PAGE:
Scholarly article on topic 'Immune Recovery in Adult Patients after Myeloablative Dual Umbilical Cord Blood, Matched Sibling, and Matched Unrelated Donor Hematopoietic Cell Transplantation'

Immune Recovery in Adult Patients after Myeloablative Dual Umbilical Cord Blood, Matched Sibling, and Matched Unrelated Donor Hematopoietic Cell Transplantation Academic research paper on "Clinical medicine"

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{Adult / "Dual umbilical cord blood transplantation" / "Matched sibling transplantation" / "Matched unrelated donor transplantation" / "Immune recovery" / "TCR excision DNA circles (TRECs)" / "Post-thymic T cell reconstitution"}

Abstract of research paper on Clinical medicine, author of scientific article — Junya Kanda, Lun-Wei Chiou, Paul Szabolcs, Gregory D. Sempowski, David A. Rizzieri, et al.

Immunologic reconstitution after allogeneic hematopoietic cell transplantation is a critical component of successful outcome. Umbilical cord blood (UCB) transplantation in adult recipients is associated with slow and often inadequate immune recovery. We characterized the kinetics and extent of immune recovery in 95 adult recipients after a dual UCB (n = 29) and matched sibling donor (n = 33) or matched unrelated donor (n = 33) transplantation. All patients were treated with myeloablative conditioning. There were no differences in the immune recovery profile of matched sibling donor and matched unrelated donor recipients. Significantly lower levels of CD3+, CD4+, and CD8+ T cells were observed in UCB recipients until 6 months after transplantation. Lower levels of regulatory T cells persisted until 1 year after transplantation. Thymopoiesis as measured by TCR rearrangement excision circle was comparable among all recipients by 6 months after transplantation. In a subset of patients 1 year after transplantation with similar levels of circulating T cells and TCR rearrangement excision circle, there was no difference in TCR diversity. Compared to HLA-identical matched sibling donor and matched unrelated donor adult hematopoietic cell transplantation recipients, quantitative lymphoid recovery in UCB transplantation recipients is slower in the first 3 months, but these differences disappeared by 6 to 12 months after transplantation.

Academic research paper on topic "Immune Recovery in Adult Patients after Myeloablative Dual Umbilical Cord Blood, Matched Sibling, and Matched Unrelated Donor Hematopoietic Cell Transplantation"

ASBMI

American Society for Blood and Marrow Transplantation

Immune Recovery in Adult Patients after Myeloablative Dual Umbilical Cord Blood, Matched Sibling, and Matched Unrelated Donor Hematopoietic

Cell Transplantation

Junya Kanda,1'6 Lun-Wei Chiou,1 Paul Szabolcs,2 Gregory D. Sempowski,3 David A. Rizzieri,1 Gwynn D. Long,1 Keith M. Sullivan,1 Cristina Gasparetto,1 John P. Chute,1 Ashley Morris,1 Jacalyn McPherson,1 Jeffrey Hale,3 John Andrew Livingston,1 Gloria Broadwater,4 Donna Niedzwiecki,5 Nelson J. Chao,1 Mitchell E. Horwitz1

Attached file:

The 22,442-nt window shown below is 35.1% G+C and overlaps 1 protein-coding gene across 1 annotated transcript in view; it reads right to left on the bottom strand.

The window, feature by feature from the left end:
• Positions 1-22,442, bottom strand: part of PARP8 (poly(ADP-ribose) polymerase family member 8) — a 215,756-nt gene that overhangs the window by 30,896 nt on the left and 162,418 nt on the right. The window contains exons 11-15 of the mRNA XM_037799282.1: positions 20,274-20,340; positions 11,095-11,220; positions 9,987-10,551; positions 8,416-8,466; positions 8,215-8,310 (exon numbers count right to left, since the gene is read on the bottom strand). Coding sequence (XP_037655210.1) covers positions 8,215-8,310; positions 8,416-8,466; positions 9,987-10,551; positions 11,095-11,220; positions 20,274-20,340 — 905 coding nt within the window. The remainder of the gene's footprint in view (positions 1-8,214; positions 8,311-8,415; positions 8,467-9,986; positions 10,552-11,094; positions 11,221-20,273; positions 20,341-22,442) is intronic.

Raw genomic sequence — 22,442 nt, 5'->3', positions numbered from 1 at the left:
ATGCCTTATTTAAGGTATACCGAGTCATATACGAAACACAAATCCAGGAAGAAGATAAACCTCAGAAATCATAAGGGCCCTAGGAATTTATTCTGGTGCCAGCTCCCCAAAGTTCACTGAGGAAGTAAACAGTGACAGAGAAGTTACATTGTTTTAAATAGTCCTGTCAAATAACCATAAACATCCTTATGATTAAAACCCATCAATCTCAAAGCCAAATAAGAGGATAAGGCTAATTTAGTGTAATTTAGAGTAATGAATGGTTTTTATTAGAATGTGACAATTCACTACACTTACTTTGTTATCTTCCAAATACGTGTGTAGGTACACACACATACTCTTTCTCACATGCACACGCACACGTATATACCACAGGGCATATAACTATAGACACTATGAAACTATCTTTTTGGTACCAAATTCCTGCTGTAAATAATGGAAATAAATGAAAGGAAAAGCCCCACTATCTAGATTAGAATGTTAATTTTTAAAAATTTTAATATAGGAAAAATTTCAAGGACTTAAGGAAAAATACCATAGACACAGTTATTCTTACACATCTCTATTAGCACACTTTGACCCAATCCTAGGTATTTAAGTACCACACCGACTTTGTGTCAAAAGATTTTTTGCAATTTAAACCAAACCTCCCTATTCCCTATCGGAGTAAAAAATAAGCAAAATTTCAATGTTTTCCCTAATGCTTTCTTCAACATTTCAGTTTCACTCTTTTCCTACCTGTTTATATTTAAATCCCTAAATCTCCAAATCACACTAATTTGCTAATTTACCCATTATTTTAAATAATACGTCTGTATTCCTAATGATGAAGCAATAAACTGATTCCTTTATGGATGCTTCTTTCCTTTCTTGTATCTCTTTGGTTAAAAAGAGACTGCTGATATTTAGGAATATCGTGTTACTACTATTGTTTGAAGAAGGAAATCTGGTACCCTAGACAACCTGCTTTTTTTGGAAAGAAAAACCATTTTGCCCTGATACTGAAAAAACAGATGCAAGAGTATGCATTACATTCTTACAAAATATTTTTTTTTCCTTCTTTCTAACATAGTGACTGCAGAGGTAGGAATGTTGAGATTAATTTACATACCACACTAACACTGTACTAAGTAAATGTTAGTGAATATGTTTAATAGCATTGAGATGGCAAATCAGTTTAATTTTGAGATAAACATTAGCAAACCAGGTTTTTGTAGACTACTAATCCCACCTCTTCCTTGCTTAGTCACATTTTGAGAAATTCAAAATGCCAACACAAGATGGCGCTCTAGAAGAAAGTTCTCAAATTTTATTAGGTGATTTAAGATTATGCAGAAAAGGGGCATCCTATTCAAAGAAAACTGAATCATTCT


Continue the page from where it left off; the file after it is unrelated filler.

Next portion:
Immunologic reconstitution after allogeneic hematopoietic cell transplantation is a critical component of successful outcome. Umbilical cord blood (UCB) transplantation in adult recipients is associated with slow and often inadequate immune recovery. We characterized the kinetics and extent of immune recovery in 95 adult recipients after a dual UCB (n = 29) and matched sibling donor (n = 33) or matched unrelated donor (n = 33) transplantation. All patients were treated with myeloablative conditioning. There were no differences in the immune recovery profile of matched sibling donor and matched unrelated donor recipients. Significantly lower levels of CD3 + , CD4+, and CD8+ T cells were observed in UCB recipients until 6 months after transplantation. Lower levels of regulatory T cells persisted until 1 year after transplantation. Thymo-poiesis as measured by TCR rearrangement excision circle was comparable among all recipients by 6 months after transplantation. In a subset of patients 1 year after transplantation with similar levels of circulating T cells and TCR rearrangement excision circle, there was no difference in TCR diversity. Compared to HLA-identical matched sibling donor and matched unrelated donor adult hematopoietic cell transplantation recipients, quantitative lymphoid recovery in UCB transplantation recipients is slower in the first 3 months, but these differences disappeared by 6 to 12 months after transplantation.

Biol Blood Marrow Transplant 18: 1664-1676 (2012) © 2012 American Society for Blood and Marrow Transplantation

KEY WORDS: Adult, Dual umbilical cord blood transplantation, Matched sibling transplantation, Matched unrelated donor transplantation, Immune recovery, TCR excision DNA circles (TRECs), Post-thymic T cell reconstitution

From the 'Division of Cellular Therapy, Department of Medicine, Duke University Medical Center, Durham, North Carolina;

2Department of Pediatrics, Duke University Medical Center,

Durham, North Carolina; Department of Medicine and

Human Vaccine Institute, Duke University Medical Center,

Durham, North Carolina; Cancer Statistical Center, Duke University Medical Center, Durham, North Carolina; Department of Biostatistics and Bioinformatics, Duke University Medical Center, Durham, North Carolina; and 6Division of Hematology, Saitama Medical Center, Jichi Medical University, Saitama, Japan. Financial disclosure: See Acknowledgments on page 1675. Correspondence and reprint requests: Mitchell E. Horwitz, MD, Division of Cellular Therapy, Department of Medicine, Duke University Medical Center, 2400 Pratt Street, DUMC 3961, Durham, NC 27705 (e-mail: mitchell.horwitz@duke.edu). Received February 7, 2012; accepted June 6, 2012 © 2012 American Society for Blood and Marrow Transplantation 1083-8791/$36.00